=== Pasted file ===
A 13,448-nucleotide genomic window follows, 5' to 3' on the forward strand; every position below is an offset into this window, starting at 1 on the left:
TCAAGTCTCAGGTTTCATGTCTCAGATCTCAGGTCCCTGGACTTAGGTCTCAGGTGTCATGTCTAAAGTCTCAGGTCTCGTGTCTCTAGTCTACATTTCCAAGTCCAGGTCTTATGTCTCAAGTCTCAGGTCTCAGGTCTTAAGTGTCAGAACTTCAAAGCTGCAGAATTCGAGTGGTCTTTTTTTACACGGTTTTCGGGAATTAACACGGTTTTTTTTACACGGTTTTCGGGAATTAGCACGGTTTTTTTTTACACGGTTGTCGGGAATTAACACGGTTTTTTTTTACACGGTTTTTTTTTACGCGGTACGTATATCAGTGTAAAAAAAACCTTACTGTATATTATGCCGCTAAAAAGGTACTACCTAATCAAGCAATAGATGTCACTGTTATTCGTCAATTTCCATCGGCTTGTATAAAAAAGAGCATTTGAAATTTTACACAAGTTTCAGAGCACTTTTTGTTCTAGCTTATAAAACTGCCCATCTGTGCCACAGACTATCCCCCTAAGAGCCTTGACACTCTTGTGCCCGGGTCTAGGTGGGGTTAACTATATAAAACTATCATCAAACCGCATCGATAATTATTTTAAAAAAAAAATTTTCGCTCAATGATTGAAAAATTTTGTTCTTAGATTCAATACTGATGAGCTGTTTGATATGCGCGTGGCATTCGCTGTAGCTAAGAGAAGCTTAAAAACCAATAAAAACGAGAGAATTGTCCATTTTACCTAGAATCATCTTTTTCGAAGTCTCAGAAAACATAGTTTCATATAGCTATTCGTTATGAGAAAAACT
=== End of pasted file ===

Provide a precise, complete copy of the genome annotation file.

A 13,448-nucleotide genomic window follows, 5' to 3' on the forward strand; every position below is an offset into this window, starting at 1 on the left:
TCAAGTCTCAGGTTTCATGTCTCAGATCTCAGGTCCCTGGACTTAGGTCTCAGGTGTCATGTCTAAAGTCTCAGGTCTCGTGTCTCTAGTCTACATTTCCAAGTCCAGGTCTTATGTCTCAAGTCTCAGGTCTCAGGTCTTAAGTGTCAGAACTTCAAAGCTGCAGAATTCGAGTGGTCTTTTTTTACACGGTTTTCGGGAATTAACACGGTTTTTTTTACACGGTTTTCGGGAATTAGCACGGTTTTTTTTTACACGGTTGTCGGGAATTAACACGGTTTTTTTTTACACGGTTTTTTTTTACGCGGTACGTATATCAGTGTAAAAAAAACCTTACTGTATATTATGCCGCTAAAAAGGTACTACCTAATCAAGCAATAGATGTCACTGTTATTCGTCAATTTCCATCGGCTTGTATAAAAAAGAGCATTTGAAATTTTACACAAGTTTCAGAGCACTTTTTGTTCTAGCTTATAAAACTGCCCATCTGTGCCACAGACTATCCCCCTAAGAGCCTTGACACTCTTGTGCCCGGGTCTAGGTGGGGTTAACTATATAAAACTATCATCAAACCGCATCGATAATTATTTTAAAAAAAAAATTTTCGCTCAATGATTGAAAAATTTTGTTCTTAGATTCAATACTGATGAGCTGTTTGATATGCGCGTGGCATTCGCTGTAGCTAAGAGAAGCTTAAAAACCAATAAAAACGAGAGAATTGTCCATTTTACCTAGAATCATCTTTTTCGAAGTCTCAGAAAACATAGTTTCATATAGCTATTCGTTATGAGAAAAACT